“It’s big and ugly Daddy and it takes up space that should be occupied by lovely potpourri”.

So the King got her a small POS and attached it to her mobile phone.

But when she went to bed that night, she still couldn’t sleep. The POS was still bothering her.

“Daddy all my friends have Venmo and Zelle, so why do we make them use stupid old cards like the peasants have?”

So Daddy took away the POS and next time the Prince came in for some potpourri, he Venmo’d the money to the Princess. And his number.

“That’s better Daddy” she told the King. “Now that there’s no POS I can sleep properly again. And my potpourri sales have gone up because of the loyalty scheme in my app”.

The Prince and the Princess changed their status to “hooked up” and they lived happily ever after.

Night night.

<- Part 1  Part 3 ->


  1. “The ability to make secure and convenient remote payments is transformational and it will inevitably mean a significant growth in online business.” Why would this lead to growth? As far as convenience is concerned, your browser (computer, phone, tablet) currently can store and auto-enter your credit card information on any website that you haven’t previously visited (the websites that you have previously visited can store your card info.). As far as safety is concerned, consumers have zero liability for fraud. The majority of consumers know this (or they don’t care much about this) and are very comfortable paying online. The smaller group of consumers who don’t pay online due to fears about security are going to be very tough to reach / convince. How do you explain the security of a cryptogram in plain English so that it sounds any better or safer than all of the current gibberish about SSL, HTTPS, etc.? Every credit or debit card statement, every website, etc. has been plastered with assurances about zero liability for over a decade. What new message can you deliver that gets the holdouts to feel safe online?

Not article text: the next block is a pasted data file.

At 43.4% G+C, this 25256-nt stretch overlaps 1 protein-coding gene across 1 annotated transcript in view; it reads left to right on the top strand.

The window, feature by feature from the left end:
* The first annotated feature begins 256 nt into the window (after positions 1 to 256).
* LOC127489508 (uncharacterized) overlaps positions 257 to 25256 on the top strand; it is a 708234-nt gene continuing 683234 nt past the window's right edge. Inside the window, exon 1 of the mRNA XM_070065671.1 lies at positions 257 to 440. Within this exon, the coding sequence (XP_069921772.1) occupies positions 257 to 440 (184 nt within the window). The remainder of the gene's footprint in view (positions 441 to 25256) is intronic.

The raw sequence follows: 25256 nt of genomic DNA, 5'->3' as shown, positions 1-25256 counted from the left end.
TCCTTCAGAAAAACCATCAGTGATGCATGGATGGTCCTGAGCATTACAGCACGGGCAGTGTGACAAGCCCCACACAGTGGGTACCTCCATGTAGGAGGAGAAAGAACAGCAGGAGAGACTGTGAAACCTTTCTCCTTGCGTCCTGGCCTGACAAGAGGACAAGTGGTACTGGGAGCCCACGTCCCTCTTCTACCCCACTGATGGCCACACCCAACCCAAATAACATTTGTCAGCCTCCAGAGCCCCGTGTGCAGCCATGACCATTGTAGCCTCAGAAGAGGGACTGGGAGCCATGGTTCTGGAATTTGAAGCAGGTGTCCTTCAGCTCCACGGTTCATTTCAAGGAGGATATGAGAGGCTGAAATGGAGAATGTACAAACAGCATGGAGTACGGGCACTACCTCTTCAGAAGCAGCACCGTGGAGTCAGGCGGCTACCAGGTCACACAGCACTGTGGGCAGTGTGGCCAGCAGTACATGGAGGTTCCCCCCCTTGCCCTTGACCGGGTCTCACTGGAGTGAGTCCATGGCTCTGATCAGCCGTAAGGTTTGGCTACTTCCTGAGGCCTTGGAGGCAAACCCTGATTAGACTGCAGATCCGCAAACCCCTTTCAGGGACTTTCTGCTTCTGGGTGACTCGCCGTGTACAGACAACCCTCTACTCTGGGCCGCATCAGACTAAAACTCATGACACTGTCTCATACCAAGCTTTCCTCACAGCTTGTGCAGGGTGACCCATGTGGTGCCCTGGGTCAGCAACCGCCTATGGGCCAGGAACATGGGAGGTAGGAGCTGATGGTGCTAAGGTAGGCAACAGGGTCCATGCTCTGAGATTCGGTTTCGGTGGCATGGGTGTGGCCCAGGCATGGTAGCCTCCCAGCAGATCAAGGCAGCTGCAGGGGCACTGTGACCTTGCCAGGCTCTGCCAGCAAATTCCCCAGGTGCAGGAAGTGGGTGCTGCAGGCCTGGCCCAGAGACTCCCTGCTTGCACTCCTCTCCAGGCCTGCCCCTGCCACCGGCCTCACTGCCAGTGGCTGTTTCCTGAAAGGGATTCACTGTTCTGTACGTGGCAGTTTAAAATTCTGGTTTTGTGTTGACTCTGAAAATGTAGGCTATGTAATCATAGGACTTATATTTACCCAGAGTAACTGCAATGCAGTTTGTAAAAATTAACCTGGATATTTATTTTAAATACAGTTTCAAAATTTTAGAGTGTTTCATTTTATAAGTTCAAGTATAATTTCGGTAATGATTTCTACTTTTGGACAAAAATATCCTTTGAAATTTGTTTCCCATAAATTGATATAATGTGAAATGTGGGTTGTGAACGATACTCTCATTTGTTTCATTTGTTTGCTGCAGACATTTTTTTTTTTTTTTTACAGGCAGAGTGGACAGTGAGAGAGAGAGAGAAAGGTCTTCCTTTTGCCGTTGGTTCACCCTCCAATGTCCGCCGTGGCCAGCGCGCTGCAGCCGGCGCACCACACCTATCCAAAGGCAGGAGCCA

Leave a Reply

Subscribe to our newsletter

You have successfully subscribed to the newsletter

There was an error while trying to send your request. Please try again.

By accepting the Terms, you consent to Consult Hyperion communicating with you regarding our events, reports and services through our regular newsletter. You can unsubscribe anytime through our newsletters or by emailing us.
Verified by MonsterInsights